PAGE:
Diabetes mellitus is a chronic metabolic disorder whose prevalence has increased exponentially in recent years. It has become one of the most important public health challenges that have grabbed the attention of policymakers. However, what has made the situation more alarming is its association with the silent killer: hypertension or high blood pressure. The combination of diabetes and hypertension has been described as ‘lethal’ by the American Diabetes Association. According to a survey conducted by the association, less than half of the diabetic population is not aware of their blood pressure levels and their effects.
Although the exact cause behind this association is not known, it is believed that obesity and a sedentary lifestyle contribute the most to diabetes and hypertension. Some of the other factors that may contribute include indulging in food items that are rich in fats and sodium and chronic inflammatory conditions.
Risk factors for Hypertension and Diabetes
Infamously, referred to as ‘the sweet pressure’, having hypertension and diabetes can worsen the long-term effects of diabetes like cardiovascular complications, renal disease, retinopathy, and peripheral neuropathy. Several studies have proven the association between high blood pressure and diseases related to aging disorders like dementia and Alzheimer’s disease.
Does Diabetes cause Hypertension?
A diabetic person either does not have enough insulin or the insulin does not work efficiently in the body. The glucose levels increase beyond the normal levels and accumulates in the blood vessels, stiffening them. This can restrict the blood supply to various organs and causes extensive damage. When the blood vessels of the heart and kidney get affected, the blood pressure levels rise.
Complications associated with Diabetes and Hypertension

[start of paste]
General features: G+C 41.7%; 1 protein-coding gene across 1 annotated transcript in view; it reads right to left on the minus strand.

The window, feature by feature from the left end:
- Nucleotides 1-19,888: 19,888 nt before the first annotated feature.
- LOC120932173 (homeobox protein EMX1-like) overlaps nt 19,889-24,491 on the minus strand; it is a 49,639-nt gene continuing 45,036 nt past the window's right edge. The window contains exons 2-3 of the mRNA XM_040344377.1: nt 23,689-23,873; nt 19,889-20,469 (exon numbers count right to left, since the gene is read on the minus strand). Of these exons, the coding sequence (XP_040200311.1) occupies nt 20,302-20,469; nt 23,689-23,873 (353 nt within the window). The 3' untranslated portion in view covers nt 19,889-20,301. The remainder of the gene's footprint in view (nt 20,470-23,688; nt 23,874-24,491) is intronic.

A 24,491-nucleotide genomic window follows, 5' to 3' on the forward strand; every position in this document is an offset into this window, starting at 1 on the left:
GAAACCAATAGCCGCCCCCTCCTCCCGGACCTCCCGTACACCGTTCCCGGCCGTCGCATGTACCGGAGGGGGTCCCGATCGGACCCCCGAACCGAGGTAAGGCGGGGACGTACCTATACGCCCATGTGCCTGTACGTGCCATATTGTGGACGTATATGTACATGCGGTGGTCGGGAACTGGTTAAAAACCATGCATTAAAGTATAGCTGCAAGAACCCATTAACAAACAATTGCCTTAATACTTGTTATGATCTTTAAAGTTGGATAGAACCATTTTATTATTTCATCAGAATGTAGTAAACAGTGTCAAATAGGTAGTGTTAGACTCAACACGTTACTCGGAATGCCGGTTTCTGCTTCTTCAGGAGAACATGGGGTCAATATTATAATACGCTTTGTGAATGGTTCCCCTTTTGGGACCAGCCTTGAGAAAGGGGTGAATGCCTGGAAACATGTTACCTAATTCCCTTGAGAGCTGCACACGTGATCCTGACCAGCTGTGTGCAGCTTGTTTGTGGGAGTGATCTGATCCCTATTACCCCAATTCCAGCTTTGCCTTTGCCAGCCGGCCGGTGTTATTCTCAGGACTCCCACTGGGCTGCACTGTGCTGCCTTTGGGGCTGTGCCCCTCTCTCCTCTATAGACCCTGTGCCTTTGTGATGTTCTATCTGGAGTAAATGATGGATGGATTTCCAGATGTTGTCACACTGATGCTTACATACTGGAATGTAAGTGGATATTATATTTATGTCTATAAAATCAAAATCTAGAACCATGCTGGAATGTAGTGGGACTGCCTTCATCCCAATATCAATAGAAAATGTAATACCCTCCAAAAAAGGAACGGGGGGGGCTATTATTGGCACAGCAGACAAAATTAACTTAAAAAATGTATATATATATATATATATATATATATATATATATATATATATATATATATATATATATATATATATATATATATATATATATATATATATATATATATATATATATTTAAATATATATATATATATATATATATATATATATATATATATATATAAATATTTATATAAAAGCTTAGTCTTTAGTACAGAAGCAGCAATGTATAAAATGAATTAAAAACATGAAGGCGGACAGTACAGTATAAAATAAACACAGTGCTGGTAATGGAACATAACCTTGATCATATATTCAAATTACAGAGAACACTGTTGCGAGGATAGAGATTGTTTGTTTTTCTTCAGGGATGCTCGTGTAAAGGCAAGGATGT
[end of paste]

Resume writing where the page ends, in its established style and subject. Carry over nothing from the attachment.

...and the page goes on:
Diabetes and hypertension can cause a myriad of complications ranging from cardiovascular risks like stroke and heart attack, peripheral neuropathy, retinopathy, and nephropathy to memory impairment issues like Alzheimer’s disease. Incidence of hearing impairment also increases in diabetic people.
How to Manage Blood Pressure and Blood Sugar Levels?
Making changes to the lifestyle plays an important role in lowering blood pressure levels and keeping blood sugar levels under control. Maintaining a healthy diet and exercising regularly are recommended to prevent hypertension and diabetes mellitus. Doctors advise patients to either do 75 minutes per week of vigorous exercise or 150 minutes of moderate-intensity exercise. Exercising regularly can help strengthen heart muscles.
Apart from being active physically, cutting out on processed food items and switching to low-fat dairy products can make a significantly impact blood pressure and blood sugar levels.
Additional changes in the diet that can be made are:-
- Including more vegetables, fruits, lean meat and fish in diet.
- Decreasing the consumption of salty and fried food items.
- Having smaller meals rather than one large meal.
- Using cooking methods that involve less use of oil like baking, grilling, and baking.
- Including Healthy alternatives like brown rice and whole-grain bread should be used.
- Avoiding alcohol consumption of alcohol and
- Getting rid of smoking habits
What are some of the Treatment Strategies?
Although lifestyle modifications can both prevent and reverse the onset of diabetes and hypertension, some people may have to take medication. The overall condition of the person is assessed thoroughly before prescribing any medicines. The medicines prescribed to hypertensive people fall under one of the following categories:-
- Angiotensin-converting enzyme inhibitors / Angiotensin II receptor blockers
- Calcium channel blockers
Diabetes is treated using oral hypoglycemic medicines like biguanides, DPP-4 inhibitors, glucagon-like peptides, meglitinides, and sulfonylureas. Some people may be advised insulin to bring their sugar levels under control. Lifestyle changes and medications not only help you to live well with diabetes but can also reduce the chances of developing complications.
Author: Tuhina Mishra